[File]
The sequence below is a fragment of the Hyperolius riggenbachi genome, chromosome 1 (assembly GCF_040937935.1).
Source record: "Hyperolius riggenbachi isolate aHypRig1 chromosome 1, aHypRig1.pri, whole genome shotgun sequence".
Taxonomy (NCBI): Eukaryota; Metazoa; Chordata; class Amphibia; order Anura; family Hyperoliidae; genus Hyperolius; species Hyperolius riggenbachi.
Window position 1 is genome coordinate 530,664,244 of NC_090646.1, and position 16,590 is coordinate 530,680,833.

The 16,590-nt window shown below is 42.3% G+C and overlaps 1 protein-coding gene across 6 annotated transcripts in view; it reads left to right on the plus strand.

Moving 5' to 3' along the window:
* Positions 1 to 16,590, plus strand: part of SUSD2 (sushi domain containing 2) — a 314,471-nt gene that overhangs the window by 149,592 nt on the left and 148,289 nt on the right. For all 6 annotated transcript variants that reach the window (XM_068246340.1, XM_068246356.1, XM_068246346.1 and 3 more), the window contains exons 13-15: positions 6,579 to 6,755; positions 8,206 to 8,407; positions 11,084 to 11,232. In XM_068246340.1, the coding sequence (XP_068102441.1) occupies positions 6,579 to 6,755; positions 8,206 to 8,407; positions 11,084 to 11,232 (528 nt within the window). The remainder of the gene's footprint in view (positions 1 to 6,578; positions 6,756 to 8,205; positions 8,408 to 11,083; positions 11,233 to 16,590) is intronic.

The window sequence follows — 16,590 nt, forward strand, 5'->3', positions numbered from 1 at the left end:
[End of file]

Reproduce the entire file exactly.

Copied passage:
The sequence below is a fragment of the Hyperolius riggenbachi genome, chromosome 1 (assembly GCF_040937935.1).
Source record: "Hyperolius riggenbachi isolate aHypRig1 chromosome 1, aHypRig1.pri, whole genome shotgun sequence".
Taxonomy (NCBI): Eukaryota; Metazoa; Chordata; class Amphibia; order Anura; family Hyperoliidae; genus Hyperolius; species Hyperolius riggenbachi.
Window position 1 is genome coordinate 530,664,244 of NC_090646.1, and position 16,590 is coordinate 530,680,833.

The 16,590-nt window shown below is 42.3% G+C and overlaps 1 protein-coding gene across 6 annotated transcripts in view; it reads left to right on the plus strand.

Moving 5' to 3' along the window:
* Positions 1 to 16,590, plus strand: part of SUSD2 (sushi domain containing 2) — a 314,471-nt gene that overhangs the window by 149,592 nt on the left and 148,289 nt on the right. For all 6 annotated transcript variants that reach the window (XM_068246340.1, XM_068246356.1, XM_068246346.1 and 3 more), the window contains exons 13-15: positions 6,579 to 6,755; positions 8,206 to 8,407; positions 11,084 to 11,232. In XM_068246340.1, the coding sequence (XP_068102441.1) occupies positions 6,579 to 6,755; positions 8,206 to 8,407; positions 11,084 to 11,232 (528 nt within the window). The remainder of the gene's footprint in view (positions 1 to 6,578; positions 6,756 to 8,205; positions 8,408 to 11,083; positions 11,233 to 16,590) is intronic.

The window sequence follows — 16,590 nt, forward strand, 5'->3', positions numbered from 1 at the left end: